The busiest web sites on the Internet used to use high-end enterprise technology from large systems integrators to cope with the volumes they experienced.
The database systems, the load balancers that farmed out large request volumes to multiple machines, the intelligent software to keep it all running: all were enterprise-grade solutions from specialist vendors.
But in the last eight to ten years there’s been a revolution at the high-end of the Web: today’s busiest web sites use freely available software that anyone can download and install for themselves. And the companies that run them contribute fixes and improvements back to the community.
“It may seem surprising that the social media sites we all use every day – Facebook, Twitter, Google and Instagram to name a few – use mostly open source software to serve up their incredible loads, but it’s true,” says LSD MD Sven Lesicnik.
“For instance, Twitter uses the freely available MySQL database to store most of its data. Facebook also uses MySQL and has created a branch in the code that it’s called WebScaleSQL which is specifically designed for very high end applications. Additionally, Facebook uses Apache Hadoop, an open data processing platform that can crunch large amounts of data very quickly compared with previous solutions. LinkedIn uses another Apache project – the Kafka messaging framework – as well as making all of its internal tools available for anyone to download and work on.”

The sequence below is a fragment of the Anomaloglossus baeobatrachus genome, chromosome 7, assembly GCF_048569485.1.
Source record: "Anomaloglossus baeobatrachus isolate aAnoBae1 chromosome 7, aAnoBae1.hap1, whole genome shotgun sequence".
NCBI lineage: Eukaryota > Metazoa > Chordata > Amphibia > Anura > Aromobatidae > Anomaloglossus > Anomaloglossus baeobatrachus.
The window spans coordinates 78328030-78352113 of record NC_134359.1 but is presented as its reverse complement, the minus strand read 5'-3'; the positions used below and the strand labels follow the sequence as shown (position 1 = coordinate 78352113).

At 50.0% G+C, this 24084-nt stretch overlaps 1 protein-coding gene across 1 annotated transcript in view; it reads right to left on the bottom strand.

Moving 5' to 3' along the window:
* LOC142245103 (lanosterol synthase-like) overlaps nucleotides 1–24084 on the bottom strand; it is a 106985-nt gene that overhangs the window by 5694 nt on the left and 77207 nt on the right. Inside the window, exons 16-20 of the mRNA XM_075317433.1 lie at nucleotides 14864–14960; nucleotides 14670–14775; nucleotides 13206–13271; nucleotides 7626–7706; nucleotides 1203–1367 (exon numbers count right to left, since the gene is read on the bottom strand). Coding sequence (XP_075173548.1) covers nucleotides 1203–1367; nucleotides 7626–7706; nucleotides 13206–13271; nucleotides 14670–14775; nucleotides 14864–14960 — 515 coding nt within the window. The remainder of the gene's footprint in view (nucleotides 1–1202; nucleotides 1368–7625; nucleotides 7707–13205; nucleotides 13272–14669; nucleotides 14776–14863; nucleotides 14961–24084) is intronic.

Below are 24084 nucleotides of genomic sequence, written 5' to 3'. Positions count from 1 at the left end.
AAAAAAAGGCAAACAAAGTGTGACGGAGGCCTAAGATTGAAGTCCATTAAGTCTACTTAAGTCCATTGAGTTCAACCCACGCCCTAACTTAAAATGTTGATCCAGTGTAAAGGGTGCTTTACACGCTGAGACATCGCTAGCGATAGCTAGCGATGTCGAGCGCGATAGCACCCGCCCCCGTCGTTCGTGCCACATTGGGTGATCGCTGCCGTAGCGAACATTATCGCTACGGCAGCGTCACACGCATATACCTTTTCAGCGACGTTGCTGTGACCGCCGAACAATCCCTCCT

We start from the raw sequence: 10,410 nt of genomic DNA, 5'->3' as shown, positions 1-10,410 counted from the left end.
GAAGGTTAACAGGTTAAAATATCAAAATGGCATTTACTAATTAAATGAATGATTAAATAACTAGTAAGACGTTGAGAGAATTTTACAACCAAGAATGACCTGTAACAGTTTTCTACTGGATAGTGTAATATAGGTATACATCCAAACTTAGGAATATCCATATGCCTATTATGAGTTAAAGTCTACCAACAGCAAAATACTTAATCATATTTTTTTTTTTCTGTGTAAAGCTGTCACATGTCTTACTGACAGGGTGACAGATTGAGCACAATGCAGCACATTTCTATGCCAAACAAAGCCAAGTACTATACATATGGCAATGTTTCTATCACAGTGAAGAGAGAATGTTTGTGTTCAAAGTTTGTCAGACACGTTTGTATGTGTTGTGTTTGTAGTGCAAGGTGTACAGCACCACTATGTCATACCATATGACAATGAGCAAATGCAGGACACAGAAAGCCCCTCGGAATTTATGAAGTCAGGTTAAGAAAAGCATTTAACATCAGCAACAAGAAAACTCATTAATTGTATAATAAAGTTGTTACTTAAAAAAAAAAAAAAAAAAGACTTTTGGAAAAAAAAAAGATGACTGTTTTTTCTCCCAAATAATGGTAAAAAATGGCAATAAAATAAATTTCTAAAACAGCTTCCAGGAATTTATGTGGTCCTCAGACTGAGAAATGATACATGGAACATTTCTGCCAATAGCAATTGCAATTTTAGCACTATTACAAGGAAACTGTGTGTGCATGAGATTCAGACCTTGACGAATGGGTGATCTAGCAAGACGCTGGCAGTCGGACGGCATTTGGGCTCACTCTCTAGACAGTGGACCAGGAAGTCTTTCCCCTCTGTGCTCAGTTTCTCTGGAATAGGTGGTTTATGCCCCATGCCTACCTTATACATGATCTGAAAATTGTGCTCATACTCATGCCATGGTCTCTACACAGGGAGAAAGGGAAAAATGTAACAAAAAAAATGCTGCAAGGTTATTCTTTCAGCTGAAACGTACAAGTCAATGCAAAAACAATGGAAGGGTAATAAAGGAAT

Lesicnik says there are two main reasons that open source software is underneath all of the Web sites we use from day to day.
“The first is that traditional database approaches simply can’t cope with today’s volumes of data. Facebook has roughly a billion users and a significant percentage of them are adding content, searching for content and browsing the site continually. That means the company needs a backend that is designed to deal with these sorts of volumes and over which it has complete control. It’s too expensive to build one from scratch which is why it’s chosen Hadoop.
“And secondly, no one vendor will have the manpower to innovate faster than all of the high-end users put together. When Facebook improves MySQL, all users of MySQL benefit. When LinkedIn improves Kafka, Twitter, Tumblr, Netflix and Pinterest benefit as well. The speed at which these open software solutions have come to rule the very high end is simply amazing.”
But he cautions that although open source gives a definite competitive advantage to the Facebooks and Twitters of the Web, it is not a panacea.
“These companies spend a great deal of time and money recruiting the very best skills to work on that code and manage their infrastructure. Companies looking to replicate this kind of advantage must be prepared to invest in the right skills or the right partner to assist them. Our role at LSD is to help our customers make well informed open source choices that best suit their business needs. However, the costs of enterprise open source are still far below the costs of running proprietary systems, even taking this into consideration.”